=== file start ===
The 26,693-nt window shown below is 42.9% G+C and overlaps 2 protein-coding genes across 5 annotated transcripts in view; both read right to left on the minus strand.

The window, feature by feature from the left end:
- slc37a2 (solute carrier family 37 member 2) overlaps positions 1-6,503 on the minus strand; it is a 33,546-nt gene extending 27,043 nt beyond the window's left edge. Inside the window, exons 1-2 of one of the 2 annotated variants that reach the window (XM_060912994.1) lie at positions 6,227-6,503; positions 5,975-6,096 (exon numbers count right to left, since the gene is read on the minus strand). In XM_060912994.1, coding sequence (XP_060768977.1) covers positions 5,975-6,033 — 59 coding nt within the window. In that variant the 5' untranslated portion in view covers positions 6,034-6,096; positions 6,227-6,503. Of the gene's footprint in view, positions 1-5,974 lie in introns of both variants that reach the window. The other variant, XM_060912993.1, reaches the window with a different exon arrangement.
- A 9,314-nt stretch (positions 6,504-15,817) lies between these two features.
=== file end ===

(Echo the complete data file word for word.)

The 26,693-nt window shown below is 42.9% G+C and overlaps 2 protein-coding genes across 5 annotated transcripts in view; both read right to left on the minus strand.

The window, feature by feature from the left end:
- slc37a2 (solute carrier family 37 member 2) overlaps positions 1-6,503 on the minus strand; it is a 33,546-nt gene extending 27,043 nt beyond the window's left edge. Inside the window, exons 1-2 of one of the 2 annotated variants that reach the window (XM_060912994.1) lie at positions 6,227-6,503; positions 5,975-6,096 (exon numbers count right to left, since the gene is read on the minus strand). In XM_060912994.1, coding sequence (XP_060768977.1) covers positions 5,975-6,033 — 59 coding nt within the window. In that variant the 5' untranslated portion in view covers positions 6,034-6,096; positions 6,227-6,503. Of the gene's footprint in view, positions 1-5,974 lie in introns of both variants that reach the window. The other variant, XM_060912993.1, reaches the window with a different exon arrangement.
- A 9,314-nt stretch (positions 6,504-15,817) lies between these two features.